07302016 a3

Sixteen people were killed early Saturday morning when the hot air balloon they were flying in caught fire and crashed into electrical wires in Central Texas.

07302016 a1

[Scroll Down for Video]

Caldwell County Sheriff Daniel Law released a statement that detailed the 911 call from before 8:00 a.m. local time about a “possible vehicle accident” outside of Lockhart, Texas.

When the first responders arrived on the scene, though, it was apparent that this wasn’t your typical car crash.

07302016 a6

“The balloon was occupied and it does not appear at this time that there were any survivors of the crash,” Sheriff Law said. “Investigators are determining the number and the identities of victims at this time.”

Most hot air balloons have small baskets and carry 3-4 people with little difficulty. This one was carrying 16. Details are still coming in, but it is clear that this was a larger balloon.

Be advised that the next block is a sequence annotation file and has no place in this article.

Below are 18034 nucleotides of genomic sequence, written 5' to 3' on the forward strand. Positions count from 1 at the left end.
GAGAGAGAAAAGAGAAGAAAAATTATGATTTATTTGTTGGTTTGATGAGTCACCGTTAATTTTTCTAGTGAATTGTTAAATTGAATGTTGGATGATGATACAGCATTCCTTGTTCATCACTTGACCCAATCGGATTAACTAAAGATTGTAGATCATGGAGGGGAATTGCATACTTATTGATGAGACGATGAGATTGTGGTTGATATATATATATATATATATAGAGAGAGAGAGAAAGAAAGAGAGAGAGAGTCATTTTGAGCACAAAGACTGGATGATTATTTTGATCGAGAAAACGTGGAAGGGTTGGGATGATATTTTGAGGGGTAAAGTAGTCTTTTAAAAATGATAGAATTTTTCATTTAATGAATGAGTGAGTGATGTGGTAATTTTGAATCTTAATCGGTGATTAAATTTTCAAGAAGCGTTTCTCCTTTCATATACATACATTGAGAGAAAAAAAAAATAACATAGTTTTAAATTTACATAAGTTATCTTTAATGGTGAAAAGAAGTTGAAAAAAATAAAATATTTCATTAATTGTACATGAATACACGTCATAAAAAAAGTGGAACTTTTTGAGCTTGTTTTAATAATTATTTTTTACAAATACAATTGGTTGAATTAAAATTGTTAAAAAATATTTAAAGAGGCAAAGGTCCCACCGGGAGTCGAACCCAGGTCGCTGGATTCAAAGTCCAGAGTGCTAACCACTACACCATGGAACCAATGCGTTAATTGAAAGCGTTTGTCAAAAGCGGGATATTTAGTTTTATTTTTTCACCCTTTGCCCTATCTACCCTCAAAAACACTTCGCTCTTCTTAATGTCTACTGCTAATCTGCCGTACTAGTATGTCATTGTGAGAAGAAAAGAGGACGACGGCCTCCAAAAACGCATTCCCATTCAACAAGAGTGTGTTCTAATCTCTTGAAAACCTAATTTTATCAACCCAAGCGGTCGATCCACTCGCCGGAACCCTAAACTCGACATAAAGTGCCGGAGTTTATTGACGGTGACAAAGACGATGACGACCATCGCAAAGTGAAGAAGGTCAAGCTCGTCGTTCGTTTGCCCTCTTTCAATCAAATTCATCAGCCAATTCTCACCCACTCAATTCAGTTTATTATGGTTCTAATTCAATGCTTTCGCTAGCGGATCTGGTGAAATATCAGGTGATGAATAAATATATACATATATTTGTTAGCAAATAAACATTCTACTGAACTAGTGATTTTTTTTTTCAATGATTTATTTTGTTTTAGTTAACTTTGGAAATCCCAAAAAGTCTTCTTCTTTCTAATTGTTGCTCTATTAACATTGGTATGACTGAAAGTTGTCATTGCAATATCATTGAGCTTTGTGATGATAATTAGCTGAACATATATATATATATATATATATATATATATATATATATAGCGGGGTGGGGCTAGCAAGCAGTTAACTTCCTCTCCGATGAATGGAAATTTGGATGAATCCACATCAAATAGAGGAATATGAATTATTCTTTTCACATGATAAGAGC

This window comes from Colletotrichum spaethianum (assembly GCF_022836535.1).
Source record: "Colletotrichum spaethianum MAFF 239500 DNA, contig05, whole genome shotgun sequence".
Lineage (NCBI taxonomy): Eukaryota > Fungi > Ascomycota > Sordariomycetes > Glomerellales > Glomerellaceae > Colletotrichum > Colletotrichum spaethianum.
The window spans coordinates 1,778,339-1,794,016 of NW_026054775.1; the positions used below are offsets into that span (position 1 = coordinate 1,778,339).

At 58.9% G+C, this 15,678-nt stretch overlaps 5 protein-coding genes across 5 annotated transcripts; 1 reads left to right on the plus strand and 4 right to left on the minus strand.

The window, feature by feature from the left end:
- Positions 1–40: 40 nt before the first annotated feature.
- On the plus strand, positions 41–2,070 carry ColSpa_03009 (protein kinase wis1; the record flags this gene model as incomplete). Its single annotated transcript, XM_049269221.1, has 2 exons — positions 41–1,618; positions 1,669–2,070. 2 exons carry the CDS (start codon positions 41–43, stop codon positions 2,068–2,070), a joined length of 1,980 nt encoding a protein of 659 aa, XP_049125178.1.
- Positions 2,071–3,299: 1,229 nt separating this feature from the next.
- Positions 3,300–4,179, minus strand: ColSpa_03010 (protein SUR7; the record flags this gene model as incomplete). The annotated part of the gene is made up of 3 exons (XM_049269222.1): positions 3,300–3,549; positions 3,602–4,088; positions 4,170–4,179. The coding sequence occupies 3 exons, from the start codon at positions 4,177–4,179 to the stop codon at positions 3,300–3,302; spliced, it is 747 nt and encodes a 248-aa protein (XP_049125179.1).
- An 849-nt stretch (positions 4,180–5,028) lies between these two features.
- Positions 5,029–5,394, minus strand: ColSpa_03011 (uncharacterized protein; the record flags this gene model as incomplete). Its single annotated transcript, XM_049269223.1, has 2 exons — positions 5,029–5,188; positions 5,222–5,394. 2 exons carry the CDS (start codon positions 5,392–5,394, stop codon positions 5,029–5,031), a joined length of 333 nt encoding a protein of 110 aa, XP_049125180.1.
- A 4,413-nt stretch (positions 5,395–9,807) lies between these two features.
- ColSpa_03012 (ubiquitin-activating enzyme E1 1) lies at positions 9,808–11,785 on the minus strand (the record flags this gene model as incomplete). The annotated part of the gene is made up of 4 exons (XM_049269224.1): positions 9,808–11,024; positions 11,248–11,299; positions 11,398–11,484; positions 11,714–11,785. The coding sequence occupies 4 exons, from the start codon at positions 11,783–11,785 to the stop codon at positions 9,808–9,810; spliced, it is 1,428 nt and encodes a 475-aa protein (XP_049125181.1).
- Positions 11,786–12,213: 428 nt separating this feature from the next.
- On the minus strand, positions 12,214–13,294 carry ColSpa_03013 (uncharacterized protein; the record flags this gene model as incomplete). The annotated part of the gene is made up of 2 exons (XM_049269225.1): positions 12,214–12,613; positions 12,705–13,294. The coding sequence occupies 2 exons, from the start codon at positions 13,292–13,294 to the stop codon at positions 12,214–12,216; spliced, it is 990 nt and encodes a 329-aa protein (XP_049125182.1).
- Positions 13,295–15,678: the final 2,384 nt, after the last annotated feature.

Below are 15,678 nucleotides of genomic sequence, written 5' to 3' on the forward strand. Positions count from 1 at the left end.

07302016 a5

Lynn Lunsford with the Federal Aviation Administration said the balloon caught fire and crashed in a remote pasture. From the videos being posted, it appears that the basket became tangled in power lines, too. There’s no indication of which came first.

The heat that makes hot air balloons rise is typically generated by burning gasses. The tanks that store the gas are kept in the basket with the passengers. Balloons are reliably controlled in ascent and descent, though winds can blow them in any direction. That’s why most flights happen in the early morning hours, when the winds are most calm.

07302016 a4

The tanks could have been ignited int he basket, before the crash, or the fire could have occurred when the basket struck the electrical wires.

Texas Governor Greg Abbot called the crash a “heartbreaking tragedy.”

“Our thoughts and prayers are with the victims and their families, as well as the Lockhart community,” he said.